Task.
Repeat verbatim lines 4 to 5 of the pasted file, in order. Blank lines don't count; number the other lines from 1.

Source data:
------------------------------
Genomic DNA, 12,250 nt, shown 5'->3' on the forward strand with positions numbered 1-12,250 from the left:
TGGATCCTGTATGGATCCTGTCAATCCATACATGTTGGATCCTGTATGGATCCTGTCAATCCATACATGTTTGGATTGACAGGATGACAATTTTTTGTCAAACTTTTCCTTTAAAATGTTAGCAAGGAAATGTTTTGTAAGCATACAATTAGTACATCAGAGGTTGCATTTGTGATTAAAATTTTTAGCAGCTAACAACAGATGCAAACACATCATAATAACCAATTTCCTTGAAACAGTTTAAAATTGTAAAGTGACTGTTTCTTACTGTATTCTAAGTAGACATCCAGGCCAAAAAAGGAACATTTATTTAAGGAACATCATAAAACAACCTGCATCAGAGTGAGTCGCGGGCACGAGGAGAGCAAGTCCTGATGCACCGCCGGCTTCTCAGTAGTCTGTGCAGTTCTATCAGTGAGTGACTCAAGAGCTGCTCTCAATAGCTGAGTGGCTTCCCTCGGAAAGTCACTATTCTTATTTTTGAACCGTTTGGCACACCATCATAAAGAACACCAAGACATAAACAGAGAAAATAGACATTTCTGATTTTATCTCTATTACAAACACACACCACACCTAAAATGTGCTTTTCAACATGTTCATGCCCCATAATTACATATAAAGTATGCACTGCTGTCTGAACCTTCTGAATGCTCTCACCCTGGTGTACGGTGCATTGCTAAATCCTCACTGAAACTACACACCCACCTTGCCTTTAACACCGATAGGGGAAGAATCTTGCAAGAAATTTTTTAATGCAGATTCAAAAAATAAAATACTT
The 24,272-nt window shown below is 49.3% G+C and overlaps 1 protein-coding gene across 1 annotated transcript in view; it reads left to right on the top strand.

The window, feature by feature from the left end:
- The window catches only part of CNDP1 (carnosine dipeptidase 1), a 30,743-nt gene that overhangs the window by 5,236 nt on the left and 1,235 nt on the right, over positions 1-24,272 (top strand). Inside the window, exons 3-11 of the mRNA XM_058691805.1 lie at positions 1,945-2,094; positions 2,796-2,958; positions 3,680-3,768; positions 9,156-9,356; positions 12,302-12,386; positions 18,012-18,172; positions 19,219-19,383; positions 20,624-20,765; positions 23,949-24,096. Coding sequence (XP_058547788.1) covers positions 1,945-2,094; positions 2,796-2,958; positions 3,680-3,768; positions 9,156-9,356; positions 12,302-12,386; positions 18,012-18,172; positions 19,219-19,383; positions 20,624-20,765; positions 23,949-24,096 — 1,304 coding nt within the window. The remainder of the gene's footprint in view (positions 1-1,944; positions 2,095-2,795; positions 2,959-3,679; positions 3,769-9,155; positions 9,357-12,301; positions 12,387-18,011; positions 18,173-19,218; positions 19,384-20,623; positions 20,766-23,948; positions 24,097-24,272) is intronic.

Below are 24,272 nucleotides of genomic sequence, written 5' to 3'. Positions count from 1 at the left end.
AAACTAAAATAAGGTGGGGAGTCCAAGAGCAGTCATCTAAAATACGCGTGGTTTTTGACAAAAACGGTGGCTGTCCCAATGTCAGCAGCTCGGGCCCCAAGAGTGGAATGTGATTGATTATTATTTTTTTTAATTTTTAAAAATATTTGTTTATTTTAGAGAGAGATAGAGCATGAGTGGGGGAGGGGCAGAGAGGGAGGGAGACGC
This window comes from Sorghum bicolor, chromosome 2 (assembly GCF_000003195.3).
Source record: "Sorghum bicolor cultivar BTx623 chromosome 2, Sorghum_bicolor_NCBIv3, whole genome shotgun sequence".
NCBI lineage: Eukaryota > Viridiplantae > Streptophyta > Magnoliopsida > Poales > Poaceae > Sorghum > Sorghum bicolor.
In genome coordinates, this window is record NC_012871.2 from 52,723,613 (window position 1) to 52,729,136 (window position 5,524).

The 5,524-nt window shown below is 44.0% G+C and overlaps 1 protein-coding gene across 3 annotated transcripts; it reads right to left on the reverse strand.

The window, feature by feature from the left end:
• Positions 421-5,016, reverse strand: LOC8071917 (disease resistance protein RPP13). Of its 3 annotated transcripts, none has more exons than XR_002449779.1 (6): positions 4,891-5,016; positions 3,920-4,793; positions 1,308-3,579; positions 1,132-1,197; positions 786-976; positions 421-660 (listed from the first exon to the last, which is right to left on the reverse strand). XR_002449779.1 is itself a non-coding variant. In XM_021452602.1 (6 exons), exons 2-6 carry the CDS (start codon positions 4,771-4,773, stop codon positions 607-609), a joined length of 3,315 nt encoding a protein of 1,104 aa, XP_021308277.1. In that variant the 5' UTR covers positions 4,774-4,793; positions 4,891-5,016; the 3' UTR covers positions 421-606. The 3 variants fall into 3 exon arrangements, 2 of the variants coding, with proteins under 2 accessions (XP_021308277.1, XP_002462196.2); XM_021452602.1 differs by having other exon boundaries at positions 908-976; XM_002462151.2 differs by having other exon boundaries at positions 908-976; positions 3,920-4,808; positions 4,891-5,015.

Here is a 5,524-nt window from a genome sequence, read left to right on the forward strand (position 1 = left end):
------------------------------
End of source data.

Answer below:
The window, feature by feature from the left end:
- The window catches only part of CNDP1 (carnosine dipeptidase 1), a 30,743-nt gene that overhangs the window by 5,236 nt on the left and 1,235 nt on the right, over positions 1-24,272 (top strand). Inside the window, exons 3-11 of the mRNA XM_058691805.1 lie at positions 1,945-2,094; positions 2,796-2,958; positions 3,680-3,768; positions 9,156-9,356; positions 12,302-12,386; positions 18,012-18,172; positions 19,219-19,383; positions 20,624-20,765; positions 23,949-24,096. Coding sequence (XP_058547788.1) covers positions 1,945-2,094; positions 2,796-2,958; positions 3,680-3,768; positions 9,156-9,356; positions 12,302-12,386; positions 18,012-18,172; positions 19,219-19,383; positions 20,624-20,765; positions 23,949-24,096 — 1,304 coding nt within the window. The remainder of the gene's footprint in view (positions 1-1,944; positions 2,095-2,795; positions 2,959-3,679; positions 3,769-9,155; positions 9,357-12,301; positions 12,387-18,011; positions 18,173-19,218; positions 19,384-20,623; positions 20,766-23,948; positions 24,097-24,272) is intronic.